6 Things You Need to Know to Keep A Pet in HDB FlatLiving & Lifestyle
5 minutes read
We may not always enjoy sharing our living spaces with fellow humans, especially if you are a human who loves their peace and quiet. But if there is a nagging gnaw in your heart for companionship, you may opt for something a little easier to get along with — a pet. Furkids, fur-mily, the list of affectionate names you can give them is extensive.
However, if you decide to share your home with your pet, there are rules and regulations you need to know before letting your furkids move in with you. Be prepared for if you are unable to let them do so.
Here are 6 things you need to know about keeping your fur-mily member in your HDB flat.
1. Pets You Cannot & Can Keep In An HDB Flat
If you want to have your own four-legged companion, you need to know which animals are allowed in your HDB, and which ones are not. First off, here are the critters you cannot keep in your HDB:
- Cats (unless you live in Yishun’s Chong Pang neighbourhood). Currently, this is being debated against, with several local organisations lobbying to keep their kitties in HDB flats.
- Large dog breeds (golden retrievers, labradors, dalmatians, siberian huskies, chow chows, tibetan mastiffs, mongrels, pitbulls, samoyeds, corgis, etc)
- Exotic/wild animals (snakes, bearded dragons, hedgehogs, crocodiles, sugar gliders, star tortoises, etc)
Now, onto the pets you can keep in your HDB.
To find out which dog breeds are HDB-friendly, the HDB website itself has a list of 62 kinds of doggies you can bring home to your flat. These breeds are of the small to medium size range, making them easier to take care of in such a restricted space.
Other pets you can keep in your HDB are smaller non-exotic creatures, such as:
- Guinea Pigs
Image © SPCA Singapore
2. Know Your Size
This bit is especially for those planning to share their HDB home with a little doggy. Most small to medium-sized dogs are allowed in your flat, but what is the size criteria for that?
99.co mentions that whether your dog is a cross-breed (only between HDB-allowed breeds) or not, it has to be, at maximum, 50 centimetres tall from the shoulders down. It also has to weigh 15 kilograms or less.
If your non-human companion is of a smaller race (chinchillas, rabbits, birds, hamsters, guinea pigs, mice, fish, turtles, etc), then size should not be a problem...unless there are way too many of them running around.
Image © Fineline Design
3. How Many Can You Keep?
If you live in an HDB flat, you can only keep one dog. The breed of this dog has to be from HDB’s list of approved dog breeds. If you live in a condo or a landed home, you can have up to three dogs only.
As for smaller creatures, such as fishes, turtles, birds, and rodents, there is no limit on how many pets you can keep in your HDB. Just be sure that you have enough time and resources to take care of them if you are looking to have at least two pets.
And oh, be sure that your pets would not cause any inconvenience to your neighbours.
Image © Intra Design
4. You Need A License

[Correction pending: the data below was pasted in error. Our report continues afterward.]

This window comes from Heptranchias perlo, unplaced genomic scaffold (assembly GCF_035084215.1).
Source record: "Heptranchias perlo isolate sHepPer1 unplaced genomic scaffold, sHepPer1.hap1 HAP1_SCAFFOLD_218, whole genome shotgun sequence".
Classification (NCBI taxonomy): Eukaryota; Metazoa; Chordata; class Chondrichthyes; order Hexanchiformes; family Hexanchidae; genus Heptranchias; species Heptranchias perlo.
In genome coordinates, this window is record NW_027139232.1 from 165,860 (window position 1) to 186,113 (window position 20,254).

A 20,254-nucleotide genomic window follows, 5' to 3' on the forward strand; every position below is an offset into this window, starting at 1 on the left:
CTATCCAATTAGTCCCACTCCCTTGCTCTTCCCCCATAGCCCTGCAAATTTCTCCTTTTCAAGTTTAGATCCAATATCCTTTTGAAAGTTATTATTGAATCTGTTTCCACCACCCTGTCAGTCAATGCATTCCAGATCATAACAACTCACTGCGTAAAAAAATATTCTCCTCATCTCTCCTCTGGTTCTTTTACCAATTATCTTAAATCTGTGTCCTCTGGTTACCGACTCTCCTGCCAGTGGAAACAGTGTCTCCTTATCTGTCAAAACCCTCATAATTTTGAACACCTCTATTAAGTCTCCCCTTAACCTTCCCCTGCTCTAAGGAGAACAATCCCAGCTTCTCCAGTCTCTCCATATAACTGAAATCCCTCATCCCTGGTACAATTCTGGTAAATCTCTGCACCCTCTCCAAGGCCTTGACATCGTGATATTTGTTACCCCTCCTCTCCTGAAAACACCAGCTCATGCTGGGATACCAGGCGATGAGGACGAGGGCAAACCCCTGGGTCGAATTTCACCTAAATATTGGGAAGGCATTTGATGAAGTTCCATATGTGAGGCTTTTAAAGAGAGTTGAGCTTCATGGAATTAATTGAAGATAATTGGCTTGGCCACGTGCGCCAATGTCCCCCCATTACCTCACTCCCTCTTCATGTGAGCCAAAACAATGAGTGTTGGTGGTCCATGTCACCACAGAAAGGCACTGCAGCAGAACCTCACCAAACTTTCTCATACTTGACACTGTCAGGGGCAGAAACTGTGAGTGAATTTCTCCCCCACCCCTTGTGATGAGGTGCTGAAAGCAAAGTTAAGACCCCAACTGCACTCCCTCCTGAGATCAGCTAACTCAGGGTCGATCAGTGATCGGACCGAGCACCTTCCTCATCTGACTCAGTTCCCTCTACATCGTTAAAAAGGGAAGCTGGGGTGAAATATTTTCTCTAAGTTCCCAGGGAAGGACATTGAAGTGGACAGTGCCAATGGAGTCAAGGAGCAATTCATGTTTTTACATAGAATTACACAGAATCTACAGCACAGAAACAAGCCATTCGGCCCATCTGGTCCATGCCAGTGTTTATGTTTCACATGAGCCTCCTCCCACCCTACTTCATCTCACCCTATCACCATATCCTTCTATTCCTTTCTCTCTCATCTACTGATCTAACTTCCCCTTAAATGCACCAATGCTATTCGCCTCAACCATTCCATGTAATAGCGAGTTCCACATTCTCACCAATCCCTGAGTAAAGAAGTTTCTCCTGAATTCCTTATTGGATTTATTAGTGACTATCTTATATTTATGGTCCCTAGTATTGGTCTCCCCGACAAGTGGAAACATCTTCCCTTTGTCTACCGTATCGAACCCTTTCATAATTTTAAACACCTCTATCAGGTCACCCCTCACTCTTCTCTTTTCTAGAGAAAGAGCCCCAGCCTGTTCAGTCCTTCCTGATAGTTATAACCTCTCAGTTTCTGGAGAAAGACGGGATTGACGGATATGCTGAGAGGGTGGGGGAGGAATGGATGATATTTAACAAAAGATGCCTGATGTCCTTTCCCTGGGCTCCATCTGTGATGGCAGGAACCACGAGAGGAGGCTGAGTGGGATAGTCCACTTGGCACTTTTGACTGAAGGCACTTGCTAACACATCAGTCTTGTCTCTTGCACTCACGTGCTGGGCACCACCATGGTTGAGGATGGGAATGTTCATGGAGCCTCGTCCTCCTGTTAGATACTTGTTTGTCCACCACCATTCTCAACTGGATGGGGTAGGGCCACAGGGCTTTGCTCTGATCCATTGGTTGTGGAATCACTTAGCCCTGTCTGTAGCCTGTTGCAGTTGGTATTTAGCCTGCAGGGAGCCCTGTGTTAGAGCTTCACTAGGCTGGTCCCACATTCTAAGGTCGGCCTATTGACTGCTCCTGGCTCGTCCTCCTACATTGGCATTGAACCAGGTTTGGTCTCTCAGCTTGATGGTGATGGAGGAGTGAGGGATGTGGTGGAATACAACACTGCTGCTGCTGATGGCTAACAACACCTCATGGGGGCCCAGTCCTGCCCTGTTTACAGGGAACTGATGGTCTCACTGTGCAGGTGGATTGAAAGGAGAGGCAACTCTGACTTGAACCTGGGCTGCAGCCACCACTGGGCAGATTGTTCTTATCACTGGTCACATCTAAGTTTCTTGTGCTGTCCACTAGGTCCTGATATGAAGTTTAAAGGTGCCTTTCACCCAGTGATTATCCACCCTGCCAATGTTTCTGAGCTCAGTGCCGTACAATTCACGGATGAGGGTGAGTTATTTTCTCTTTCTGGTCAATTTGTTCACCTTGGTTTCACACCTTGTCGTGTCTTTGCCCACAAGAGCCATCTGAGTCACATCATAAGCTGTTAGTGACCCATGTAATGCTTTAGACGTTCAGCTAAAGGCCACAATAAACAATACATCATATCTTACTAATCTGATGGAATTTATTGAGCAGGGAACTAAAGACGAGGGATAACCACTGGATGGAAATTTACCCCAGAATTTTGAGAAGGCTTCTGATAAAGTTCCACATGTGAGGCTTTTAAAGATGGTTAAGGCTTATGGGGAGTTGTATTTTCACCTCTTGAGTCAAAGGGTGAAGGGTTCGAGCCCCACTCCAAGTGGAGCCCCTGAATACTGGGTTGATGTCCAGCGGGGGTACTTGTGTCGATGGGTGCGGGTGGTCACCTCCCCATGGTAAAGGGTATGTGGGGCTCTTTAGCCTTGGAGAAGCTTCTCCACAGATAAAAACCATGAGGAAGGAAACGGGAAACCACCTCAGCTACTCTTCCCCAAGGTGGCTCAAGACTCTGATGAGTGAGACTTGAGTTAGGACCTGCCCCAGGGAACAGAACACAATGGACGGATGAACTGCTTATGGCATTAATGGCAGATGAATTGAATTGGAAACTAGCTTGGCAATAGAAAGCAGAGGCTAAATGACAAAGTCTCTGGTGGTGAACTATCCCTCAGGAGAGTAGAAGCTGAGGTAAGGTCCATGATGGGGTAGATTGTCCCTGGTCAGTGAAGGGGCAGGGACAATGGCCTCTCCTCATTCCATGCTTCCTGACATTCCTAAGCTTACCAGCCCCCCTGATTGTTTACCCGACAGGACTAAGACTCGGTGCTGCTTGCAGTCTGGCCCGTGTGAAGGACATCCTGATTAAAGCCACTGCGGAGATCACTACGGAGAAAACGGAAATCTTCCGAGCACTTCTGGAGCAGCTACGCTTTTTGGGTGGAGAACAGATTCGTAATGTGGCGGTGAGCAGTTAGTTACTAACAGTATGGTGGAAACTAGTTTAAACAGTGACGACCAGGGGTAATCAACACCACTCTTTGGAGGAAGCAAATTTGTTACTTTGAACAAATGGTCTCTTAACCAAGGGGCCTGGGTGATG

If your four-legged housemate is a dog, you have to bring it to the Agri-Food and Veterinary Authority (AVA) to get it licensed and microchipped if it is at least three months old. If you bought your furry friend when it was a puppy, you have to get it licensed and microchipped once it reaches three months old.
Getting a license will cost you a fair bit, but it acts as a social security badge for your doggy, should it run into any sort of trouble whether medical or physical. Thus, the importance of getting one for your furry friend.
What happens if you break this rule, or any of the above rules? Next point, please.
5. You Can Be Fined For Breaking The Rules
If you neither license your dog nor keep the one-dog-per-flat rule nor follow the list of approved dog breeds, you can be fined up to $4,000. That’s two trips to Europe down the drain. So, be very careful about following the rules if you want to bring a doggy home to your flat.
Fines are heavier, up to a five-figure sum, if you are caught keeping exotic or protected animals in your HDB flat. There is also the risk of jail-time for up to two years.
6. They Are Your Housemates; Treat Them As Such
A pet is a long-term, if not lifelong, commitment. As long as they share the same living space as you, they are as much your housemates as your human family. At this point, you may already have considered them family.
Give them plenty of love and attention, and ensure that they do not cause inconvenience to your neighbours. Your neighbours may not like it if your pet is too noisy or leaves their waste everywhere.
If your pet makes a mistake, be patient and gently guide them to behave appropriately. If you need to, sign them up for obedience school.
Make sure they are well fed, groomed, and rested, and you will have a content, faithful friend for the years to come.
Image © Intra Design
To know more, HDB has a section on keeping pets on their website, so feel free to check it out! Also, reflect deeply on whether keeping a pet in your home is the best thing for you, as taking care of pets require plenty of patience and commitment. Fingers crossed for a comfortable apartment life for you and your fur-mily!
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